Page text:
Synaptic disconnection was assessed through fluorescence microscopy by counting α-synuclein clusters affixed to MAP2 positive hippocampal dendrites. Images were all obtained with the same acquisition parameters. The images were similarly processed with ImageJ software before being used for quantification: the brightness/contrast of all control images was optimized manually to eliminate the background and to maximize the signal. The means of the minimum and maximum intensities were then calculated in the control condition, after which these settings were applied to all images. The images of the three α-synuclein/β-tubulin/MAP2 stainings were merged and the resulting image was used to define the zone where hippocampal dendrites were sufficiently innervated by cortical fibres. α-synuclein/MAP2 merges were then used for quantification.

Quantification of Tau phosphorylation

Tau phosphorylation was assessed by counting the number of neurons presenting pTau levels above a fixed threshold. Images were all obtained using the same acquisition parameters. The images were similarly processed with ImageJ software before being used for quantification: the brightness/contrast of all control images was optimized manually to eliminate the background and to maximize the signal. The means of the minimum and maximum intensities were then calculated in the control condition, after which these settings were applied to all images. All pTau images were then processed with the “Lookup Tables, fire” plugin to visualize the intensity of pTau staining with pseudo-colours. The number of neurons above a fixed colour threshold was then counted and normalized by the total number of neurons to have the percentage of hyperphosphorylated tau neurons.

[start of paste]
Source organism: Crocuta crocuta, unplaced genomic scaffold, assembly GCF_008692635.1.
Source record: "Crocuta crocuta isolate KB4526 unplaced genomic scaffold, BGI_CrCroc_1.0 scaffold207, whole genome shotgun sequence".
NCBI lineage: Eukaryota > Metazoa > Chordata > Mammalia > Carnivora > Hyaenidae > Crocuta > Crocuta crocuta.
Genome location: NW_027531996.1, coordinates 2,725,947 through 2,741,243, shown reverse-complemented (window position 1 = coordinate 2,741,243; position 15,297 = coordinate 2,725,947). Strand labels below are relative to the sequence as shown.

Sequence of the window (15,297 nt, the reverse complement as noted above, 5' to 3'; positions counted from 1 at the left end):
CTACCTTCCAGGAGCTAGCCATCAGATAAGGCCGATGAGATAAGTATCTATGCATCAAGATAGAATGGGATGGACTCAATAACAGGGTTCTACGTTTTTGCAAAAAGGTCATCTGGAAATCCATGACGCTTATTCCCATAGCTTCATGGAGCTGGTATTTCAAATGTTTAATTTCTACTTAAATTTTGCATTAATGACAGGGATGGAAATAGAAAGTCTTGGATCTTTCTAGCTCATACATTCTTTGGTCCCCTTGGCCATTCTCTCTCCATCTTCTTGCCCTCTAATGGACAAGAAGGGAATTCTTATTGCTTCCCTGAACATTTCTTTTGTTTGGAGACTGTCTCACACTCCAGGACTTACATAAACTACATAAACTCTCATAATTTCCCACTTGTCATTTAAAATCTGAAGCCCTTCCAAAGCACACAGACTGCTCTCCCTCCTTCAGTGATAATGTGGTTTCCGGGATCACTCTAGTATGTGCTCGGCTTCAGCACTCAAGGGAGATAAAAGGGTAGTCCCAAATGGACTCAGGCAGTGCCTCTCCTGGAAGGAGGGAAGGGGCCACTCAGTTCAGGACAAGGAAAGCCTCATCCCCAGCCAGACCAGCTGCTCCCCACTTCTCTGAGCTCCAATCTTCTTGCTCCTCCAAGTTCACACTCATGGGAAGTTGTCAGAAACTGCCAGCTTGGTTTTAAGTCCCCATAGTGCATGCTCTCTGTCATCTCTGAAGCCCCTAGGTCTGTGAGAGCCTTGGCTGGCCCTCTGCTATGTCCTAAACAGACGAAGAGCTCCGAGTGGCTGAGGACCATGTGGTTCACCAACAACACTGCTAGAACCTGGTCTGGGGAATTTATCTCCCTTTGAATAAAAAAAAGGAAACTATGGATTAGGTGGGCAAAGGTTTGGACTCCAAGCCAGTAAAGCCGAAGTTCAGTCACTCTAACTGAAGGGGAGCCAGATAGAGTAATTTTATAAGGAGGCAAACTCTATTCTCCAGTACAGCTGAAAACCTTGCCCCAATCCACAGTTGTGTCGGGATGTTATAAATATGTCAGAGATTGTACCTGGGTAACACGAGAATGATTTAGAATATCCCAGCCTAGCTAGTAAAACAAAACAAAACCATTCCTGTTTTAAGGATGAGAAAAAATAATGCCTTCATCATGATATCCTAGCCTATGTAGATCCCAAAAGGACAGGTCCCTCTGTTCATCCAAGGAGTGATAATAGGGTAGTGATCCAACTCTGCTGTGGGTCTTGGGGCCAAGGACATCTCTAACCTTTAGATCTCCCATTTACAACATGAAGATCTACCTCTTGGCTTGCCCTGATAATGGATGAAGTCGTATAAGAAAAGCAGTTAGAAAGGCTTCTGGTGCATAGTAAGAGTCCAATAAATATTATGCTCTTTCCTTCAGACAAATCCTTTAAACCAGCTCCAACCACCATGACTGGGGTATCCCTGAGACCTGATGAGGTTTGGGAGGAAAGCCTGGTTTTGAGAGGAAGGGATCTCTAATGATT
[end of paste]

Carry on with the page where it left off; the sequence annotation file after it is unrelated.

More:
Statistical analysis

Differences were assessed by ANOVA, followed, when appropriate, by a post-hoc Bonferoni test. For all analysis * p-value < 0.05; ** p-value < 0.01; *** p-value < 0.001.

Additional files

Declarations

Acknowledgments

This work was supported by “Foundation plan Alzheimer 2010-13”, ANR "PrionSensiTNF: Blan-1312-02" 2011-14 and ANR "Neuroscreen: 2011-RPIB-008-01" 2012-16. B.D. was funded by an MNRT fellowship.

Authors’ Affiliations

(1)
Institut de Biologie Paris Seine (IBPS)
(2)
CNRS UMR 8256, Biological Adaptation and Ageing, Team 5: Degenerative Processes in Neurons and Networks
(3)
CNRS UMR 7102, Neurobiologie des Processus Adaptatifs
(4)
Sorbonne Universités, UPMC Université Paris 6
(5)
Institut Curie, Laboratory of Macromolecules and Microsystems in Biology and Medicine
(6)
CNRS UMR 168
(7)
Institute of Reproductive and Developmental Biology, Imperial College London, Hammersmith Hospital

References

  1. Braak H, Alafuzoff I, Arzberger T, Kretzschmar H, Del Tredici K: Staging of Alzheimer disease-associated neurofibrillary pathology using paraffin sections and immunocytochemistry. Acta Neuropathol 2006, 112(4):389–404. 10.1007/s00401-006-0127-zView ArticlePubMedPubMed CentralGoogle Scholar
  2. Thal DR, Rüb U, Orantes M, Braak H: Phases of A beta-deposition in the human brain and its relevance for the development of AD. Neurology 2002, 58(12):1791–1800. 10.1212/WNL.58.12.1791View ArticlePubMedGoogle Scholar
  3. Warren JD, Rohrer JD, Schott JM, Fox NC, Hardy J, Rossor MN: Molecular nexopathies: a new paradigm of neurodegenerative disease. Trends Neurosci 2013, 36(10):561–569. 10.1016/j.tins.2013.06.007View ArticlePubMedPubMed CentralGoogle Scholar
  4. Terry RD: Cell death or synaptic loss in Alzheimer disease. J Neuropathol Exp Neurol 2000, 59(12):1118–1119.View ArticlePubMedGoogle Scholar